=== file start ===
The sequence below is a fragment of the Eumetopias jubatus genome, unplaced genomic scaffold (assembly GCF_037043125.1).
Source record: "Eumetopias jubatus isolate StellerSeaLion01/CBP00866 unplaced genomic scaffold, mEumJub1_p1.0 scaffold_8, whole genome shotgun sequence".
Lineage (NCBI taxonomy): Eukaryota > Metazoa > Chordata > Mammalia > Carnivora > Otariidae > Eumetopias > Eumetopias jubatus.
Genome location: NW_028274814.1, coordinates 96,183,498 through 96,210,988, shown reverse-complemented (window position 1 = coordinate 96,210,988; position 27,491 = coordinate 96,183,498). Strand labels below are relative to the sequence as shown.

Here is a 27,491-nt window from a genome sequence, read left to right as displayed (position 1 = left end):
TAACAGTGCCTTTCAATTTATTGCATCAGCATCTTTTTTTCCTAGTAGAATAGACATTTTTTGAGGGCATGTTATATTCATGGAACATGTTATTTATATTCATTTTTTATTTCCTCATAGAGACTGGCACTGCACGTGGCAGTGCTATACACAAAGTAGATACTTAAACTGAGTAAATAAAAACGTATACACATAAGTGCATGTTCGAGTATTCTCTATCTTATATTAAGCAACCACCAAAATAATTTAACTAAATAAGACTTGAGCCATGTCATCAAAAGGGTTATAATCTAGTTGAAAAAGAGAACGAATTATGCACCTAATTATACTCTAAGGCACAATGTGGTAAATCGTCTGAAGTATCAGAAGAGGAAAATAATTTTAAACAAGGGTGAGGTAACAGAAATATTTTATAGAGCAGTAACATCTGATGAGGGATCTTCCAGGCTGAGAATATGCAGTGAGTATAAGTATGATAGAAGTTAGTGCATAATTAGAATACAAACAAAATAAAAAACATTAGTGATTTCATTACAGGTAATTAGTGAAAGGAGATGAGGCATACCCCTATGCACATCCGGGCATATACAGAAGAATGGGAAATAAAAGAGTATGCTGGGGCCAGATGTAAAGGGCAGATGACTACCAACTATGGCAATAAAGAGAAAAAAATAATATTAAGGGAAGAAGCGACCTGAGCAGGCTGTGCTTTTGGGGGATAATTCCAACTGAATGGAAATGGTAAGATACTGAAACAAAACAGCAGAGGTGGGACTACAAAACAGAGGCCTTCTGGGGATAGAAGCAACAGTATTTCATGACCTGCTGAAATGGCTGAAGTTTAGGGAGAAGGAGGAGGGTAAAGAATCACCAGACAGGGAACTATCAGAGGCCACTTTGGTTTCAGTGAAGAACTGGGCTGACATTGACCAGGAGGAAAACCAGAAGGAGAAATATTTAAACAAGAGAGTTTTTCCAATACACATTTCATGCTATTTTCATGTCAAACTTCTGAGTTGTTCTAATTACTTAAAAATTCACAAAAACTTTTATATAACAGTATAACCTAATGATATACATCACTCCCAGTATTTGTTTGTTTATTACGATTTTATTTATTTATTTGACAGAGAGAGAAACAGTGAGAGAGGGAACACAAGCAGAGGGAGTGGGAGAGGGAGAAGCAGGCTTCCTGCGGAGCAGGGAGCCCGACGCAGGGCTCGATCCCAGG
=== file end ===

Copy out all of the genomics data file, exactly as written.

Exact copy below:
The sequence below is a fragment of the Eumetopias jubatus genome, unplaced genomic scaffold (assembly GCF_037043125.1).
Source record: "Eumetopias jubatus isolate StellerSeaLion01/CBP00866 unplaced genomic scaffold, mEumJub1_p1.0 scaffold_8, whole genome shotgun sequence".
Lineage (NCBI taxonomy): Eukaryota > Metazoa > Chordata > Mammalia > Carnivora > Otariidae > Eumetopias > Eumetopias jubatus.
Genome location: NW_028274814.1, coordinates 96,183,498 through 96,210,988, shown reverse-complemented (window position 1 = coordinate 96,210,988; position 27,491 = coordinate 96,183,498). Strand labels below are relative to the sequence as shown.

Here is a 27,491-nt window from a genome sequence, read left to right as displayed (position 1 = left end):
TAACAGTGCCTTTCAATTTATTGCATCAGCATCTTTTTTTCCTAGTAGAATAGACATTTTTTGAGGGCATGTTATATTCATGGAACATGTTATTTATATTCATTTTTTATTTCCTCATAGAGACTGGCACTGCACGTGGCAGTGCTATACACAAAGTAGATACTTAAACTGAGTAAATAAAAACGTATACACATAAGTGCATGTTCGAGTATTCTCTATCTTATATTAAGCAACCACCAAAATAATTTAACTAAATAAGACTTGAGCCATGTCATCAAAAGGGTTATAATCTAGTTGAAAAAGAGAACGAATTATGCACCTAATTATACTCTAAGGCACAATGTGGTAAATCGTCTGAAGTATCAGAAGAGGAAAATAATTTTAAACAAGGGTGAGGTAACAGAAATATTTTATAGAGCAGTAACATCTGATGAGGGATCTTCCAGGCTGAGAATATGCAGTGAGTATAAGTATGATAGAAGTTAGTGCATAATTAGAATACAAACAAAATAAAAAACATTAGTGATTTCATTACAGGTAATTAGTGAAAGGAGATGAGGCATACCCCTATGCACATCCGGGCATATACAGAAGAATGGGAAATAAAAGAGTATGCTGGGGCCAGATGTAAAGGGCAGATGACTACCAACTATGGCAATAAAGAGAAAAAAATAATATTAAGGGAAGAAGCGACCTGAGCAGGCTGTGCTTTTGGGGGATAATTCCAACTGAATGGAAATGGTAAGATACTGAAACAAAACAGCAGAGGTGGGACTACAAAACAGAGGCCTTCTGGGGATAGAAGCAACAGTATTTCATGACCTGCTGAAATGGCTGAAGTTTAGGGAGAAGGAGGAGGGTAAAGAATCACCAGACAGGGAACTATCAGAGGCCACTTTGGTTTCAGTGAAGAACTGGGCTGACATTGACCAGGAGGAAAACCAGAAGGAGAAATATTTAAACAAGAGAGTTTTTCCAATACACATTTCATGCTATTTTCATGTCAAACTTCTGAGTTGTTCTAATTACTTAAAAATTCACAAAAACTTTTATATAACAGTATAACCTAATGATATACATCACTCCCAGTATTTGTTTGTTTATTACGATTTTATTTATTTATTTGACAGAGAGAGAAACAGTGAGAGAGGGAACACAAGCAGAGGGAGTGGGAGAGGGAGAAGCAGGCTTCCTGCGGAGCAGGGAGCCCGACGCAGGGCTCGATCCCAGG